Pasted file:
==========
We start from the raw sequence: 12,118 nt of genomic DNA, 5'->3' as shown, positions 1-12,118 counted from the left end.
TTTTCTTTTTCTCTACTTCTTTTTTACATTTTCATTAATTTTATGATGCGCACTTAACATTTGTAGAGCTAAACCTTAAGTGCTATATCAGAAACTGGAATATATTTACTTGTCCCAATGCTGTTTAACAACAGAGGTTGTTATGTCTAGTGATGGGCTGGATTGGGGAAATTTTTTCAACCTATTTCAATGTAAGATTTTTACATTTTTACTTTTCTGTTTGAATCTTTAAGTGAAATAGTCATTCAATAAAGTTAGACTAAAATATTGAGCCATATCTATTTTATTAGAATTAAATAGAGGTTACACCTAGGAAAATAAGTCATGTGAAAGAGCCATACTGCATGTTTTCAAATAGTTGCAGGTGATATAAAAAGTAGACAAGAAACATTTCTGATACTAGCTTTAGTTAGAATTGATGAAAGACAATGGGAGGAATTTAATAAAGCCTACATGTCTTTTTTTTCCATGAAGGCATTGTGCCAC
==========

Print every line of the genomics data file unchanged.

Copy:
We start from the raw sequence: 12,118 nt of genomic DNA, 5'->3' as shown, positions 1-12,118 counted from the left end.
TTTTCTTTTTCTCTACTTCTTTTTTACATTTTCATTAATTTTATGATGCGCACTTAACATTTGTAGAGCTAAACCTTAAGTGCTATATCAGAAACTGGAATATATTTACTTGTCCCAATGCTGTTTAACAACAGAGGTTGTTATGTCTAGTGATGGGCTGGATTGGGGAAATTTTTTCAACCTATTTCAATGTAAGATTTTTACATTTTTACTTTTCTGTTTGAATCTTTAAGTGAAATAGTCATTCAATAAAGTTAGACTAAAATATTGAGCCATATCTATTTTATTAGAATTAAATAGAGGTTACACCTAGGAAAATAAGTCATGTGAAAGAGCCATACTGCATGTTTTCAAATAGTTGCAGGTGATATAAAAAGTAGACAAGAAACATTTCTGATACTAGCTTTAGTTAGAATTGATGAAAGACAATGGGAGGAATTTAATAAAGCCTACATGTCTTTTTTTTCCATGAAGGCATTGTGCCAC